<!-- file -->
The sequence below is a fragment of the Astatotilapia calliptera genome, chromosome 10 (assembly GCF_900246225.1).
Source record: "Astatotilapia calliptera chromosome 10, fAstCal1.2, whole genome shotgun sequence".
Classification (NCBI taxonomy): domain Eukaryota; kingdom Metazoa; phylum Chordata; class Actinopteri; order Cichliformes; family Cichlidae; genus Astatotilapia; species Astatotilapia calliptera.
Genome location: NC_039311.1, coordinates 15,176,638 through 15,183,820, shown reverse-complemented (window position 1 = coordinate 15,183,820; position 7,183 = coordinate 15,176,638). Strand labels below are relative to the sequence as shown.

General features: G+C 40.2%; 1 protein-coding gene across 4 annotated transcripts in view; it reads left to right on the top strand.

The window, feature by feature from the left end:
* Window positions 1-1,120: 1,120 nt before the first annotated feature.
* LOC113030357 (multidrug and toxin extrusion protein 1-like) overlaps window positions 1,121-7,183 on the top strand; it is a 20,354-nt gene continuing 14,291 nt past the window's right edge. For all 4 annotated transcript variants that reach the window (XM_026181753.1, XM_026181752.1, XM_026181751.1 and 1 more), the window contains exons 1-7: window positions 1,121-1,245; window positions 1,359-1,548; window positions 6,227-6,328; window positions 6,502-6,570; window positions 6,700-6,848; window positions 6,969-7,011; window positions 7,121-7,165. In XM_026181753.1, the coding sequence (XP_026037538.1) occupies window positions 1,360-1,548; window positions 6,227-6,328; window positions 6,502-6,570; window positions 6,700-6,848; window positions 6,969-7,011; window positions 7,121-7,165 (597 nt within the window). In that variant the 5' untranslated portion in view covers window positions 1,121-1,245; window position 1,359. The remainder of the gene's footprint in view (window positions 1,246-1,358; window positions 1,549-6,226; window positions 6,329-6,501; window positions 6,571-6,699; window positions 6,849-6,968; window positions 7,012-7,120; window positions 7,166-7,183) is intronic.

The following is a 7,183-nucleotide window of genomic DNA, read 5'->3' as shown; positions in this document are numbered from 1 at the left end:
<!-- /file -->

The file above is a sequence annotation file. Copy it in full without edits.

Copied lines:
The sequence below is a fragment of the Astatotilapia calliptera genome, chromosome 10 (assembly GCF_900246225.1).
Source record: "Astatotilapia calliptera chromosome 10, fAstCal1.2, whole genome shotgun sequence".
Classification (NCBI taxonomy): domain Eukaryota; kingdom Metazoa; phylum Chordata; class Actinopteri; order Cichliformes; family Cichlidae; genus Astatotilapia; species Astatotilapia calliptera.
Genome location: NC_039311.1, coordinates 15,176,638 through 15,183,820, shown reverse-complemented (window position 1 = coordinate 15,183,820; position 7,183 = coordinate 15,176,638). Strand labels below are relative to the sequence as shown.

General features: G+C 40.2%; 1 protein-coding gene across 4 annotated transcripts in view; it reads left to right on the top strand.

The window, feature by feature from the left end:
* Window positions 1-1,120: 1,120 nt before the first annotated feature.
* LOC113030357 (multidrug and toxin extrusion protein 1-like) overlaps window positions 1,121-7,183 on the top strand; it is a 20,354-nt gene continuing 14,291 nt past the window's right edge. For all 4 annotated transcript variants that reach the window (XM_026181753.1, XM_026181752.1, XM_026181751.1 and 1 more), the window contains exons 1-7: window positions 1,121-1,245; window positions 1,359-1,548; window positions 6,227-6,328; window positions 6,502-6,570; window positions 6,700-6,848; window positions 6,969-7,011; window positions 7,121-7,165. In XM_026181753.1, the coding sequence (XP_026037538.1) occupies window positions 1,360-1,548; window positions 6,227-6,328; window positions 6,502-6,570; window positions 6,700-6,848; window positions 6,969-7,011; window positions 7,121-7,165 (597 nt within the window). In that variant the 5' untranslated portion in view covers window positions 1,121-1,245; window position 1,359. The remainder of the gene's footprint in view (window positions 1,246-1,358; window positions 1,549-6,226; window positions 6,329-6,501; window positions 6,571-6,699; window positions 6,849-6,968; window positions 7,012-7,120; window positions 7,166-7,183) is intronic.

The following is a 7,183-nucleotide window of genomic DNA, read 5'->3' as shown; positions in this document are numbered from 1 at the left end: